17. For going on 5 years now I've had a home-brewed Arena rule set for Warlord that I have played with friends. It's a quick battle where everybody has 4 models, when they die they come back the next round, and you just try to rack up kills faster than your opponents. When we first came up with it we'd make arenas out of whatever terrain bits we had lying around. Very hodge-podge. Recently the arena game has come back to mind, but this time I want to step up the scenery. No more "counts as" terrain for my arena battles. No sir! I plan on making some custom-built arenas to brawl in. First up: The Iron Skull! This arena is designed after the look of a human skull, with pillars and obstacles in the pattern of the eyes/nose/teeth. The overall dimensions are 24" x 18" and the highest features will be 2-4" high (haven't decided yet.. 2" is easier to play around, but would 4" look better?) Pictures to follow in following posts! (space reserved to post links to the other arenas I have sketches for: The Blood Pit Die-Angle The Castle
  18. That would indeed stink huge to lose your only model. In the end I think it's kindof a novelty to "be able to start with only one model on the table" and do a huge summoning chain. A far safer approach would be to have, say, half of your summoners on the table for deployment, and when you see the makeup and deployment of your opponents army you can use the first turn to summon in the rest of your forces in an optimal way. There's just too many possibilities for getting a model way downfield to do some damage for it to be safe to deploy only one model. If there are any casters, any cavalry, any Ranger, and any ranged models it's best not to leave yourself open to shenanigans.
  19. I managed to get 4 skeletons completed - two sword & board, a pike & shield, and an archer. Nothing fancy, just bone colored, washed, with gear painted appropriately. I need to start up a new D&D character so I have an excuse to paint up a good character mini. Lately the special characters have been intriguing me way more than the rank and file. Not that that's really new, or unique even, but I've just not had the inclination to paint up soldiers at ALL.
  20. Sounds like a sweet battle! I'm always too afraid to do anything with my Dwarves beyond make a square, insult the enemy Warlord, and slog it out in melee, so very few of my games are so decisive. But I like what you did with the Coatls and with your casters. Pretty devastating, and even if he did use Luck Tokens to shrug off much of the poison, those are Luck Tokens that are not being used to kill your guys, so it's not a total loss. When I was learning the game my buddy played Reptus, so I have a healthy respect for the power of that faction. I agree that it's good to hear a battle report of them kicking butt and taking names!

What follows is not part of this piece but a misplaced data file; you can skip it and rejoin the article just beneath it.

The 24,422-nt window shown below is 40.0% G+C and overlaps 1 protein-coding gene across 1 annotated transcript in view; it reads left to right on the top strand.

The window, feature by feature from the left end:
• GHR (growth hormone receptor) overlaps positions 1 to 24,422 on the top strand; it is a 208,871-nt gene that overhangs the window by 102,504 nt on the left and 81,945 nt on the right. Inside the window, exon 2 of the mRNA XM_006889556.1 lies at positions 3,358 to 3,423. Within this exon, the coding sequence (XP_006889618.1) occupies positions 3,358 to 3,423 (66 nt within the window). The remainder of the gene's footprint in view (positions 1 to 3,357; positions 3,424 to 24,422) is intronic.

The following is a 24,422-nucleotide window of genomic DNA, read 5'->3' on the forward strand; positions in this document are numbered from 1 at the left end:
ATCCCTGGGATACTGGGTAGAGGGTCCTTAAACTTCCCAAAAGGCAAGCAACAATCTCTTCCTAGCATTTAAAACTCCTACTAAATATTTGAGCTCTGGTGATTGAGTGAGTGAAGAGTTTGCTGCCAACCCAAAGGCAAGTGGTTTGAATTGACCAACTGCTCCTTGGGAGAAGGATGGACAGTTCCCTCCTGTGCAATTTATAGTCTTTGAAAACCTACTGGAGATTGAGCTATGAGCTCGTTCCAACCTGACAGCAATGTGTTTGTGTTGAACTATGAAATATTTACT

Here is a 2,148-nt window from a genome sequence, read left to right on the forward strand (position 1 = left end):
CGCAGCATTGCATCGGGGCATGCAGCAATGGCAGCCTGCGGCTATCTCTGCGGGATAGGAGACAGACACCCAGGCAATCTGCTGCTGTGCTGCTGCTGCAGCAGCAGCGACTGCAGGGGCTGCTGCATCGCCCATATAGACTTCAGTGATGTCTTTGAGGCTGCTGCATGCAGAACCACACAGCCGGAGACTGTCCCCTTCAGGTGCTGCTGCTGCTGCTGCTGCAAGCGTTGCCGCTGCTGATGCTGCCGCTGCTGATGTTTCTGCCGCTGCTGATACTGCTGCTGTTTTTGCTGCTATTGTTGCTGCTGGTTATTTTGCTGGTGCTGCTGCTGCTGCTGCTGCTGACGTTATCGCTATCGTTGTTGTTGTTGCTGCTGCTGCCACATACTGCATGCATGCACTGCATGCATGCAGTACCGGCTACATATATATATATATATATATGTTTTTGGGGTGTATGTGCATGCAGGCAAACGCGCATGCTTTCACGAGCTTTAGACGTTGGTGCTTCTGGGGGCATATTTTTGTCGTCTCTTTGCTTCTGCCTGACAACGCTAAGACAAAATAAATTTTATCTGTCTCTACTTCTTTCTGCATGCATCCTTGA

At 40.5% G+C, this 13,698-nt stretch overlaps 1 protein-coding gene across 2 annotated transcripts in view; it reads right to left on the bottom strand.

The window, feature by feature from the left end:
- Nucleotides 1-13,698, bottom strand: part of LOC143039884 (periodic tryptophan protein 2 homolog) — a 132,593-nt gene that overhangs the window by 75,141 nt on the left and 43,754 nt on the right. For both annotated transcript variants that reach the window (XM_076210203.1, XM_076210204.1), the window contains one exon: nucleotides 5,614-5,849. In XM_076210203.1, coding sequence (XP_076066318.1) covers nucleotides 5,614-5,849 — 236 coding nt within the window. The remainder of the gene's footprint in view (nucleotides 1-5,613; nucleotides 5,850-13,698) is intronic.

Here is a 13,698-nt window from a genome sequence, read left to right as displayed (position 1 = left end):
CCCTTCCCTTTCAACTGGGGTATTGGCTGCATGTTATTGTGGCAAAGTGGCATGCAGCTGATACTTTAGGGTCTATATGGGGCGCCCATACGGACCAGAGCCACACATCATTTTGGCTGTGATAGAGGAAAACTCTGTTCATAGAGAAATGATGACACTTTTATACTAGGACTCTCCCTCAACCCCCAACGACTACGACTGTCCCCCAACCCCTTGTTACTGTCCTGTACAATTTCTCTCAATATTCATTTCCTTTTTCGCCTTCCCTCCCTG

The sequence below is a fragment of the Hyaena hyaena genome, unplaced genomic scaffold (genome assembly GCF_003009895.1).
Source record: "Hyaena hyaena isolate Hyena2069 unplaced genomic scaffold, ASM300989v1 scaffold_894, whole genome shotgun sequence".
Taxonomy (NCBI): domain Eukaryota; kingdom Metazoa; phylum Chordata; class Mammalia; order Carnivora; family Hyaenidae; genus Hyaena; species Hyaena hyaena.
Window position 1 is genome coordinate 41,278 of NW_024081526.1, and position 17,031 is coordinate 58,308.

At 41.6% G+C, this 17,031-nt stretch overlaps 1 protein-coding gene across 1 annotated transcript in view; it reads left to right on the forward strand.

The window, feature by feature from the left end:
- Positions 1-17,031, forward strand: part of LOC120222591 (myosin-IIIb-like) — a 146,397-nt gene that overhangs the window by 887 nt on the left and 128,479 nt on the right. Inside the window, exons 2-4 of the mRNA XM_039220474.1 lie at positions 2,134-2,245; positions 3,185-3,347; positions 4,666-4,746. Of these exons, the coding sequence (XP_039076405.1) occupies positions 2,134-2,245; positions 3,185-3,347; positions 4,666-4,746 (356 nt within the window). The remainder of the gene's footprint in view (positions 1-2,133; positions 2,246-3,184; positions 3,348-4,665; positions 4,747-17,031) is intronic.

21. I use some stones I found out in the back yard. Hot glued them together into a vaguely humanoid shape. Only have to re-glue it every several battles, too!
  22. I once had a missing miniature turn up in a sock drawer. true story.
  23. Don't let old WildBill get you down on Snorri. He's a fantastic model. You just need to play very conservatively with him. Get greedy for a kill with Snorri and it's all over. He's just too good of a target for an enemy army - especially if you tack on a big ticket weapon like the Hammer. What's that put him at, around 150 points? Be content to attack targets of opportunity for the first turn or two. Unless he's in a dangerous position and you need to get him out of dodge, activate him late in the turn to give your more opportunities to put your own models in between him and the enemy (yes this limits his potential shots. Yes this limits the enemy's possible routes to take Snorri out). I can pretty well guarantee you that if a game goes to 4 or 5 turns, and you've still got Snorri at full health and out of melee combat, you've probably got the game in the bag. At that point neither player will have enough cohesion in their army left to put together a serious attack, and Snorri can just shoot that big old crossbow and backpedal until the deed is done.
  24. Sounds awesome! I agree with joshuaslater, upload some pictures!! I think a league format has plenty of merit. Campaigns scare me, to be honest.. They're just super hard to create in an interesting and dynamic way, and they're even harder to implement. Most often the winners of the initial battles go on to win the whole thing, and the entire campaign is a slow death for the initial loser. It's a symptom of the fact that a central element to campaign play is that your victories should reward you in a meaningful way. So I favor league play. If you want to introduce some campaign elements I'd suggest a sort of "escalation league" where you start off with small skirmishing bands and move on to larger and larger battles.